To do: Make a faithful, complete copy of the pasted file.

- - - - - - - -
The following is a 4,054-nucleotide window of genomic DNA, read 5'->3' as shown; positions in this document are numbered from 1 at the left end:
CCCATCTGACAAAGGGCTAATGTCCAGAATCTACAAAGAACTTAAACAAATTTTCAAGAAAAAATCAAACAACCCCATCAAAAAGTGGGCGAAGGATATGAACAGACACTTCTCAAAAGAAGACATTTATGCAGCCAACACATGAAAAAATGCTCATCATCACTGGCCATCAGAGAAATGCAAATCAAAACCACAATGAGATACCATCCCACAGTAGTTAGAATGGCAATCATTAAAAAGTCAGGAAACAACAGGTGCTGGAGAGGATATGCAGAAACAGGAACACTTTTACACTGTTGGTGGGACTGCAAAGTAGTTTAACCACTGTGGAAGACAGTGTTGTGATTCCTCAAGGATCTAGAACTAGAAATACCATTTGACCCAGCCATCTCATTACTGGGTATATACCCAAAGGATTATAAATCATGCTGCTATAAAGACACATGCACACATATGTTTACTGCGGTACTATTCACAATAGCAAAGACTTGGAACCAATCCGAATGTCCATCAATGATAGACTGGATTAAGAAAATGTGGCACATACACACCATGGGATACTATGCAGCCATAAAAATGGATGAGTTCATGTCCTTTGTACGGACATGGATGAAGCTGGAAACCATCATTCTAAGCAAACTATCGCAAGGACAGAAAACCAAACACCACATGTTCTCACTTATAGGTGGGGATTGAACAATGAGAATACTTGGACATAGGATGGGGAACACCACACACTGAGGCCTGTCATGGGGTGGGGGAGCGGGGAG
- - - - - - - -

The following is a 4,054-nucleotide window of genomic DNA, read 5'->3' as shown; positions in this document are numbered from 1 at the left end:
CCCATCTGACAAAGGGCTAATGTCCAGAATCTACAAAGAACTTAAACAAATTTTCAAGAAAAAATCAAACAACCCCATCAAAAAGTGGGCGAAGGATATGAACAGACACTTCTCAAAAGAAGACATTTATGCAGCCAACACATGAAAAAATGCTCATCATCACTGGCCATCAGAGAAATGCAAATCAAAACCACAATGAGATACCATCCCACAGTAGTTAGAATGGCAATCATTAAAAAGTCAGGAAACAACAGGTGCTGGAGAGGATATGCAGAAACAGGAACACTTTTACACTGTTGGTGGGACTGCAAAGTAGTTTAACCACTGTGGAAGACAGTGTTGTGATTCCTCAAGGATCTAGAACTAGAAATACCATTTGACCCAGCCATCTCATTACTGGGTATATACCCAAAGGATTATAAATCATGCTGCTATAAAGACACATGCACACATATGTTTACTGCGGTACTATTCACAATAGCAAAGACTTGGAACCAATCCGAATGTCCATCAATGATAGACTGGATTAAGAAAATGTGGCACATACACACCATGGGATACTATGCAGCCATAAAAATGGATGAGTTCATGTCCTTTGTACGGACATGGATGAAGCTGGAAACCATCATTCTAAGCAAACTATCGCAAGGACAGAAAACCAAACACCACATGTTCTCACTTATAGGTGGGGATTGAACAATGAGAATACTTGGACATAGGATGGGGAACACCACACACTGAGGCCTGTCATGGGGTGGGGGAGCGGGGAG